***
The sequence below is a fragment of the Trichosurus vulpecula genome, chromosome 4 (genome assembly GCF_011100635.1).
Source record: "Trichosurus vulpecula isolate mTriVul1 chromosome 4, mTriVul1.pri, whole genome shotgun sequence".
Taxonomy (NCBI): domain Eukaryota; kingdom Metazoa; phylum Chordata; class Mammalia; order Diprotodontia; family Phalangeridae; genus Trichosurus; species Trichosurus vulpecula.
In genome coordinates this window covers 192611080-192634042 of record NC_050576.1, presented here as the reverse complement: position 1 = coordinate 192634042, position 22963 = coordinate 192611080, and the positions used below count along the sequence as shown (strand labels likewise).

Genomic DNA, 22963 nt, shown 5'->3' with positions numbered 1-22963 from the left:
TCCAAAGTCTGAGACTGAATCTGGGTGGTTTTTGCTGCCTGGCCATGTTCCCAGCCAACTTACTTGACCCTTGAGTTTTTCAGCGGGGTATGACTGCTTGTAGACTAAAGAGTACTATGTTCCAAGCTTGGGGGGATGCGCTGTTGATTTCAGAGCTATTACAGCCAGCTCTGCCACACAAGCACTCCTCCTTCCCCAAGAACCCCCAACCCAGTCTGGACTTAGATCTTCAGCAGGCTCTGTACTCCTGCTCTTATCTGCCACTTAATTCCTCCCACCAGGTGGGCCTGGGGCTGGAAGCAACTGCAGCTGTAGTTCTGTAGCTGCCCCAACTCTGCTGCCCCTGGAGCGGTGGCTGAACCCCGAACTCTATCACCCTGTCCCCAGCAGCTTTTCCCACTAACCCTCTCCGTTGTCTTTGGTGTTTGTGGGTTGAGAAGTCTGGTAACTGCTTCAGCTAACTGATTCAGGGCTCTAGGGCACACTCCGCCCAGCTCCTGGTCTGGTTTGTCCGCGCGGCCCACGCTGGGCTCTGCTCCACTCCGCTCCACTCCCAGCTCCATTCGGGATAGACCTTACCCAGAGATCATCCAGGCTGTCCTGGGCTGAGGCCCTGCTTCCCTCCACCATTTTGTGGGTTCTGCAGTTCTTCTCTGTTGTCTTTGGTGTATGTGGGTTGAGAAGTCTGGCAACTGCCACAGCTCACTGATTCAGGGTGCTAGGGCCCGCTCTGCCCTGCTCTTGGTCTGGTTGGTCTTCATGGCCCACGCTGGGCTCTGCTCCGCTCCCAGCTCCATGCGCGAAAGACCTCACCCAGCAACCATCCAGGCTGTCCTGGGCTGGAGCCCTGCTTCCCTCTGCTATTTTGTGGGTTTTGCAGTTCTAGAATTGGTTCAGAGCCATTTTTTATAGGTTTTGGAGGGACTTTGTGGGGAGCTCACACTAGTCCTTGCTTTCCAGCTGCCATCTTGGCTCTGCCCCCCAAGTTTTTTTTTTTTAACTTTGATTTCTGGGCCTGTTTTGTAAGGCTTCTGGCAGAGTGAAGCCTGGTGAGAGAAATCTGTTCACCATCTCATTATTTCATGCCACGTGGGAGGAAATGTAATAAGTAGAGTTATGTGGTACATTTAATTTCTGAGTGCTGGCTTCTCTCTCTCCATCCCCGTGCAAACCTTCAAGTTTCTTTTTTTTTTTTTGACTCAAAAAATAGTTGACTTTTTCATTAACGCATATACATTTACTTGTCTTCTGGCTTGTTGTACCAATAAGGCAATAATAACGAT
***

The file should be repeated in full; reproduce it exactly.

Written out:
The sequence below is a fragment of the Trichosurus vulpecula genome, chromosome 4 (genome assembly GCF_011100635.1).
Source record: "Trichosurus vulpecula isolate mTriVul1 chromosome 4, mTriVul1.pri, whole genome shotgun sequence".
Taxonomy (NCBI): domain Eukaryota; kingdom Metazoa; phylum Chordata; class Mammalia; order Diprotodontia; family Phalangeridae; genus Trichosurus; species Trichosurus vulpecula.
In genome coordinates this window covers 192611080-192634042 of record NC_050576.1, presented here as the reverse complement: position 1 = coordinate 192634042, position 22963 = coordinate 192611080, and the positions used below count along the sequence as shown (strand labels likewise).

Genomic DNA, 22963 nt, shown 5'->3' with positions numbered 1-22963 from the left:
TCCAAAGTCTGAGACTGAATCTGGGTGGTTTTTGCTGCCTGGCCATGTTCCCAGCCAACTTACTTGACCCTTGAGTTTTTCAGCGGGGTATGACTGCTTGTAGACTAAAGAGTACTATGTTCCAAGCTTGGGGGGATGCGCTGTTGATTTCAGAGCTATTACAGCCAGCTCTGCCACACAAGCACTCCTCCTTCCCCAAGAACCCCCAACCCAGTCTGGACTTAGATCTTCAGCAGGCTCTGTACTCCTGCTCTTATCTGCCACTTAATTCCTCCCACCAGGTGGGCCTGGGGCTGGAAGCAACTGCAGCTGTAGTTCTGTAGCTGCCCCAACTCTGCTGCCCCTGGAGCGGTGGCTGAACCCCGAACTCTATCACCCTGTCCCCAGCAGCTTTTCCCACTAACCCTCTCCGTTGTCTTTGGTGTTTGTGGGTTGAGAAGTCTGGTAACTGCTTCAGCTAACTGATTCAGGGCTCTAGGGCACACTCCGCCCAGCTCCTGGTCTGGTTTGTCCGCGCGGCCCACGCTGGGCTCTGCTCCACTCCGCTCCACTCCCAGCTCCATTCGGGATAGACCTTACCCAGAGATCATCCAGGCTGTCCTGGGCTGAGGCCCTGCTTCCCTCCACCATTTTGTGGGTTCTGCAGTTCTTCTCTGTTGTCTTTGGTGTATGTGGGTTGAGAAGTCTGGCAACTGCCACAGCTCACTGATTCAGGGTGCTAGGGCCCGCTCTGCCCTGCTCTTGGTCTGGTTGGTCTTCATGGCCCACGCTGGGCTCTGCTCCGCTCCCAGCTCCATGCGCGAAAGACCTCACCCAGCAACCATCCAGGCTGTCCTGGGCTGGAGCCCTGCTTCCCTCTGCTATTTTGTGGGTTTTGCAGTTCTAGAATTGGTTCAGAGCCATTTTTTATAGGTTTTGGAGGGACTTTGTGGGGAGCTCACACTAGTCCTTGCTTTCCAGCTGCCATCTTGGCTCTGCCCCCCAAGTTTTTTTTTTTTAACTTTGATTTCTGGGCCTGTTTTGTAAGGCTTCTGGCAGAGTGAAGCCTGGTGAGAGAAATCTGTTCACCATCTCATTATTTCATGCCACGTGGGAGGAAATGTAATAAGTAGAGTTATGTGGTACATTTAATTTCTGAGTGCTGGCTTCTCTCTCTCCATCCCCGTGCAAACCTTCAAGTTTCTTTTTTTTTTTTTGACTCAAAAAATAGTTGACTTTTTCATTAACGCATATACATTTACTTGTCTTCTGGCTTGTTGTACCAATAAGGCAATAATAACGAT